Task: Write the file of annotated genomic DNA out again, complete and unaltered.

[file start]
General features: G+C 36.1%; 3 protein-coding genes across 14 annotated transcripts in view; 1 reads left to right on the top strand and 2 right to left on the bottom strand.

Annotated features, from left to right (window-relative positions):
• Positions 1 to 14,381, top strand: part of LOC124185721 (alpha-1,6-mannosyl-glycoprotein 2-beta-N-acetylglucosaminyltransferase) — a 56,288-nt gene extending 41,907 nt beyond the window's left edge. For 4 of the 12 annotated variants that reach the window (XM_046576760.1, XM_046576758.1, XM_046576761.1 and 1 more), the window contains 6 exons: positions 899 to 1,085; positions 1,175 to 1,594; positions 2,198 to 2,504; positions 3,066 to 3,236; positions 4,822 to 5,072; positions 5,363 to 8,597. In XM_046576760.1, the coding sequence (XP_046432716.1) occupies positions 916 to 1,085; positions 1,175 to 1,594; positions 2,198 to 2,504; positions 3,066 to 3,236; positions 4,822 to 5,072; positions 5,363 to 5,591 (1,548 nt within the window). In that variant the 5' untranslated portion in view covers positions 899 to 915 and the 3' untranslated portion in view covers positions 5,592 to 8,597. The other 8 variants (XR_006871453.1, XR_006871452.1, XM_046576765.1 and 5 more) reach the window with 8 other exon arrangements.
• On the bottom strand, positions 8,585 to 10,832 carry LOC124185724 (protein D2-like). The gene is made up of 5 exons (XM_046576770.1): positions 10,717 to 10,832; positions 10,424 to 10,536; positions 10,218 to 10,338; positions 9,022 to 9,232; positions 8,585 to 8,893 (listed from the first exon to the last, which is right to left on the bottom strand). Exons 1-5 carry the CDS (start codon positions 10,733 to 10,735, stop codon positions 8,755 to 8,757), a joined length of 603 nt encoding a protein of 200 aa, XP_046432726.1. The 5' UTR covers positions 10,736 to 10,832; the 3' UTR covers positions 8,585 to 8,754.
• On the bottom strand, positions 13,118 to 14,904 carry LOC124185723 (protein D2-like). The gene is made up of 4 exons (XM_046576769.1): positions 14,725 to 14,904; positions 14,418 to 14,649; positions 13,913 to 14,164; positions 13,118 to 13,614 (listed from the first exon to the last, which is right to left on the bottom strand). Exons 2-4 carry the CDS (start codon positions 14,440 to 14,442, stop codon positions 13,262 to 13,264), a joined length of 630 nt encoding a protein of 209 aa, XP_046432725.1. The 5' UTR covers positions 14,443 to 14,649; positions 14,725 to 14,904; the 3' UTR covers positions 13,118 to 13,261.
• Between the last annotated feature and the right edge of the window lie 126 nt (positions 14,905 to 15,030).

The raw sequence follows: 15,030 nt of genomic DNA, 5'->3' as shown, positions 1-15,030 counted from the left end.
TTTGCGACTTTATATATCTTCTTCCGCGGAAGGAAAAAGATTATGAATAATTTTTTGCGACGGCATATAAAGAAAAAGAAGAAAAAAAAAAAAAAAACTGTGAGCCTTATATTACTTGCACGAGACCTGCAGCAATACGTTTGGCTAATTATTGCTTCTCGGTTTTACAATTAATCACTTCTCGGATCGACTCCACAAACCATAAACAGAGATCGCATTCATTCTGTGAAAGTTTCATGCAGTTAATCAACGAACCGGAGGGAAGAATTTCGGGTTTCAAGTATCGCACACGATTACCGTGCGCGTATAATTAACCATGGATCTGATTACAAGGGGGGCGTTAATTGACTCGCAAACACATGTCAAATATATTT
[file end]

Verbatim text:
General features: G+C 36.1%; 3 protein-coding genes across 14 annotated transcripts in view; 1 reads left to right on the top strand and 2 right to left on the bottom strand.

Annotated features, from left to right (window-relative positions):
• Positions 1 to 14,381, top strand: part of LOC124185721 (alpha-1,6-mannosyl-glycoprotein 2-beta-N-acetylglucosaminyltransferase) — a 56,288-nt gene extending 41,907 nt beyond the window's left edge. For 4 of the 12 annotated variants that reach the window (XM_046576760.1, XM_046576758.1, XM_046576761.1 and 1 more), the window contains 6 exons: positions 899 to 1,085; positions 1,175 to 1,594; positions 2,198 to 2,504; positions 3,066 to 3,236; positions 4,822 to 5,072; positions 5,363 to 8,597. In XM_046576760.1, the coding sequence (XP_046432716.1) occupies positions 916 to 1,085; positions 1,175 to 1,594; positions 2,198 to 2,504; positions 3,066 to 3,236; positions 4,822 to 5,072; positions 5,363 to 5,591 (1,548 nt within the window). In that variant the 5' untranslated portion in view covers positions 899 to 915 and the 3' untranslated portion in view covers positions 5,592 to 8,597. The other 8 variants (XR_006871453.1, XR_006871452.1, XM_046576765.1 and 5 more) reach the window with 8 other exon arrangements.
• On the bottom strand, positions 8,585 to 10,832 carry LOC124185724 (protein D2-like). The gene is made up of 5 exons (XM_046576770.1): positions 10,717 to 10,832; positions 10,424 to 10,536; positions 10,218 to 10,338; positions 9,022 to 9,232; positions 8,585 to 8,893 (listed from the first exon to the last, which is right to left on the bottom strand). Exons 1-5 carry the CDS (start codon positions 10,733 to 10,735, stop codon positions 8,755 to 8,757), a joined length of 603 nt encoding a protein of 200 aa, XP_046432726.1. The 5' UTR covers positions 10,736 to 10,832; the 3' UTR covers positions 8,585 to 8,754.
• On the bottom strand, positions 13,118 to 14,904 carry LOC124185723 (protein D2-like). The gene is made up of 4 exons (XM_046576769.1): positions 14,725 to 14,904; positions 14,418 to 14,649; positions 13,913 to 14,164; positions 13,118 to 13,614 (listed from the first exon to the last, which is right to left on the bottom strand). Exons 2-4 carry the CDS (start codon positions 14,440 to 14,442, stop codon positions 13,262 to 13,264), a joined length of 630 nt encoding a protein of 209 aa, XP_046432725.1. The 5' UTR covers positions 14,443 to 14,649; positions 14,725 to 14,904; the 3' UTR covers positions 13,118 to 13,261.
• Between the last annotated feature and the right edge of the window lie 126 nt (positions 14,905 to 15,030).

The raw sequence follows: 15,030 nt of genomic DNA, 5'->3' as shown, positions 1-15,030 counted from the left end.
TTTGCGACTTTATATATCTTCTTCCGCGGAAGGAAAAAGATTATGAATAATTTTTTGCGACGGCATATAAAGAAAAAGAAGAAAAAAAAAAAAAAAACTGTGAGCCTTATATTACTTGCACGAGACCTGCAGCAATACGTTTGGCTAATTATTGCTTCTCGGTTTTACAATTAATCACTTCTCGGATCGACTCCACAAACCATAAACAGAGATCGCATTCATTCTGTGAAAGTTTCATGCAGTTAATCAACGAACCGGAGGGAAGAATTTCGGGTTTCAAGTATCGCACACGATTACCGTGCGCGTATAATTAACCATGGATCTGATTACAAGGGGGGCGTTAATTGACTCGCAAACACATGTCAAATATATTT